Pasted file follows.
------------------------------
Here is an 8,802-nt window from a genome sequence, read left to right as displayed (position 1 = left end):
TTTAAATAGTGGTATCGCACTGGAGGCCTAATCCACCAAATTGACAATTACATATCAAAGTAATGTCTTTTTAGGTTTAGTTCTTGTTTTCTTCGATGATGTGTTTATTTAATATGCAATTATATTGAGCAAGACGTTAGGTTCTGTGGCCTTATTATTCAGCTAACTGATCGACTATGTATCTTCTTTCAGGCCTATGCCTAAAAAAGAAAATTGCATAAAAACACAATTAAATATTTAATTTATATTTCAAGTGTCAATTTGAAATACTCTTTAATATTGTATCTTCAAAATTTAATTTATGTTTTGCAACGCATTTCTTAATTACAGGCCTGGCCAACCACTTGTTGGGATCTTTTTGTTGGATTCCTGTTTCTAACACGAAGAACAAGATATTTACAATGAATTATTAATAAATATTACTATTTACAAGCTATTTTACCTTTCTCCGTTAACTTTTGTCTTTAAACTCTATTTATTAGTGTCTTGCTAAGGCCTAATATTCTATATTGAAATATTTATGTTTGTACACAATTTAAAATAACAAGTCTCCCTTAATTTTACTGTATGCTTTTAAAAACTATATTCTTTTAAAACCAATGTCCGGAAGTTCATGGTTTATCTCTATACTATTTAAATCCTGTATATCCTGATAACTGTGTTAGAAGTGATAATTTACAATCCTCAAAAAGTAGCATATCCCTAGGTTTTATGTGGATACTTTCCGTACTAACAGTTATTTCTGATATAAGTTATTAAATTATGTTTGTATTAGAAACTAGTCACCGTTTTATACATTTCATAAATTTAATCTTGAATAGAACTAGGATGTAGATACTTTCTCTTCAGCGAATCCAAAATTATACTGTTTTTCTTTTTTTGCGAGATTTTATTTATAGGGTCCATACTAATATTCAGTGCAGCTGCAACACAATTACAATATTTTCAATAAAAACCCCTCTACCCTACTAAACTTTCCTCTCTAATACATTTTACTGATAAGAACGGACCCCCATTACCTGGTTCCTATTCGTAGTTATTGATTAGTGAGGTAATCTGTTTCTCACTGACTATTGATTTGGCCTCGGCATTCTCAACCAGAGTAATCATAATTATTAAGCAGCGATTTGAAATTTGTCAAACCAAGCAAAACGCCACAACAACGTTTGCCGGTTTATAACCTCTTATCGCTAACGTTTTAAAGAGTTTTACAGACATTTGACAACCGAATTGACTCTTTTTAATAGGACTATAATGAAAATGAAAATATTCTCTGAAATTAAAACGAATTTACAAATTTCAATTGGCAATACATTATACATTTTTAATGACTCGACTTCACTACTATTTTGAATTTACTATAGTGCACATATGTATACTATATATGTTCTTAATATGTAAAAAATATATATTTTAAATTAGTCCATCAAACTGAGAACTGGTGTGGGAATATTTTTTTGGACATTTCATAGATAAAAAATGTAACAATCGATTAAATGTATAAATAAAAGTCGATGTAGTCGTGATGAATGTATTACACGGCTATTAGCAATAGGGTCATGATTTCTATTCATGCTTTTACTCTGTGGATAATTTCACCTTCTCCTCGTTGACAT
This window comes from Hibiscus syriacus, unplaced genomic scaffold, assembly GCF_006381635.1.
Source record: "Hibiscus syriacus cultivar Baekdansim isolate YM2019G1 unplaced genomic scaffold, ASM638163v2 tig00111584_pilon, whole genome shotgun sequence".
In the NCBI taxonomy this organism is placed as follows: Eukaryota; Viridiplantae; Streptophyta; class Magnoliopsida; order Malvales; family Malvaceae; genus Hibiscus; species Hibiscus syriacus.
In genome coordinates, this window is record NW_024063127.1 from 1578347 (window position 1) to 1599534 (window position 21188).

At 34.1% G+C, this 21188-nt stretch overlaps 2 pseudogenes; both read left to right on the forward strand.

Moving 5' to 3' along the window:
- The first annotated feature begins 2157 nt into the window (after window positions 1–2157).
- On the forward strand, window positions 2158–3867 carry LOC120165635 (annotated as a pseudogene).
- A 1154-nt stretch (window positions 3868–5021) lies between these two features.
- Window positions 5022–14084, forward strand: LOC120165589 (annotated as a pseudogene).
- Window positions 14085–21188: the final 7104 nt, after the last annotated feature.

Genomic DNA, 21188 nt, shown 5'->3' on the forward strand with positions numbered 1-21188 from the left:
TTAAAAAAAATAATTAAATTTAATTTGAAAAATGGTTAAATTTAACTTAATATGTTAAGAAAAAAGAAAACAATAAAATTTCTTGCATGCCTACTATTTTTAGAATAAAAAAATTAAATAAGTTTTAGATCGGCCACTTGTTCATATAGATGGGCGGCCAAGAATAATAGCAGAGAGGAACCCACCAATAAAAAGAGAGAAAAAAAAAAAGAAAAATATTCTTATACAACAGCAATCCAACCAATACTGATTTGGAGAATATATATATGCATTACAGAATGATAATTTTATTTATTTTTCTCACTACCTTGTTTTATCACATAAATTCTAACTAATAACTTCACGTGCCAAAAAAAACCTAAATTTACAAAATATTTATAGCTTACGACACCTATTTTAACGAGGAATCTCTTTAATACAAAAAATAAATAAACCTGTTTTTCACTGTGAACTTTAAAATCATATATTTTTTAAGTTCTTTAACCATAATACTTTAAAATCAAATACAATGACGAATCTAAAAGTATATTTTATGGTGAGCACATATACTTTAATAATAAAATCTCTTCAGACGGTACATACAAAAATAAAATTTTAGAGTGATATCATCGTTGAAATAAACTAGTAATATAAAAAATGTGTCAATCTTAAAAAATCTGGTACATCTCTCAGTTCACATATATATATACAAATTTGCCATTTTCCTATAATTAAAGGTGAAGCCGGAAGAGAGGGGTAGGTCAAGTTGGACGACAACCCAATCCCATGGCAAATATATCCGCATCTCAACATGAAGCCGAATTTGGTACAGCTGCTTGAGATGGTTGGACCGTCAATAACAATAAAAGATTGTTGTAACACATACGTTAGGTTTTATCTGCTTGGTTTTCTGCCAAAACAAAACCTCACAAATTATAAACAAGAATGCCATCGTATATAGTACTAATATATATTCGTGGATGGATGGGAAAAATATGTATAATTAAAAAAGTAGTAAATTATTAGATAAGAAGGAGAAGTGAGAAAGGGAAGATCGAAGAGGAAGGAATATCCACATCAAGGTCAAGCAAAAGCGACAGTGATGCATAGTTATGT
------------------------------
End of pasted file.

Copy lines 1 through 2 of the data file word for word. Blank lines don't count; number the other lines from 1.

Here is an 8,802-nt window from a genome sequence, read left to right as displayed (position 1 = left end):
TTTAAATAGTGGTATCGCACTGGAGGCCTAATCCACCAAATTGACAATTACATATCAAAGTAATGTCTTTTTAGGTTTAGTTCTTGTTTTCTTCGATGATGTGTTTATTTAATATGCAATTATATTGAGCAAGACGTTAGGTTCTGTGGCCTTATTATTCAGCTAACTGATCGACTATGTATCTTCTTTCAGGCCTATGCCTAAAAAAGAAAATTGCATAAAAACACAATTAAATATTTAATTTATATTTCAAGTGTCAATTTGAAATACTCTTTAATATTGTATCTTCAAAATTTAATTTATGTTTTGCAACGCATTTCTTAATTACAGGCCTGGCCAACCACTTGTTGGGATCTTTTTGTTGGATTCCTGTTTCTAACACGAAGAACAAGATATTTACAATGAATTATTAATAAATATTACTATTTACAAGCTATTTTACCTTTCTCCGTTAACTTTTGTCTTTAAACTCTATTTATTAGTGTCTTGCTAAGGCCTAATATTCTATATTGAAATATTTATGTTTGTACACAATTTAAAATAACAAGTCTCCCTTAATTTTACTGTATGCTTTTAAAAACTATATTCTTTTAAAACCAATGTCCGGAAGTTCATGGTTTATCTCTATACTATTTAAATCCTGTATATCCTGATAACTGTGTTAGAAGTGATAATTTACAATCCTCAAAAAGTAGCATATCCCTAGGTTTTATGTGGATACTTTCCGTACTAACAGTTATTTCTGATATAAGTTATTAAATTATGTTTGTATTAGAAACTAGTCACCGTTTTATACATTTCATAAATTTAATCTTGAATAGAACTAGGATGTAGATACTTTCTCTTCAGCGAATCCAAAATTATACTGTTTTTCTTTTTTTGCGAGATTTTATTTATAGGGTCCATACTAATATTCAGTGCAGCTGCAACACAATTACAATATTTTCAATAAAAACCCCTCTACCCTACTAAACTTTCCTCTCTAATACATTTTACTGATAAGAACGGACCCCCATTACCTGGTTCCTATTCGTAGTTATTGATTAGTGAGGTAATCTGTTTCTCACTGACTATTGATTTGGCCTCGGCATTCTCAACCAGAGTAATCATAATTATTAAGCAGCGATTTGAAATTTGTCAAACCAAGCAAAACGCCACAACAACGTTTGCCGGTTTATAACCTCTTATCGCTAACGTTTTAAAGAGTTTTACAGACATTTGACAACCGAATTGACTCTTTTTAATAGGACTATAATGAAAATGAAAATATTCTCTGAAATTAAAACGAATTTACAAATTTCAATTGGCAATACATTATACATTTTTAATGACTCGACTTCACTACTATTTTGAATTTACTATAGTGCACATATGTATACTATATATGTTCTTAATATGTAAAAAATATATATTTTAAATTAGTCCATCAAACTGAGAACTGGTGTGGGAATATTTTTTTGGACATTTCATAGATAAAAAATGTAACAATCGATTAAATGTATAAATAAAAGTCGATGTAGTCGTGATGAATGTATTACACGGCTATTAGCAATAGGGTCATGATTTCTATTCATGCTTTTACTCTGTGGATAATTTCACCTTCTCCTCGTTGACAT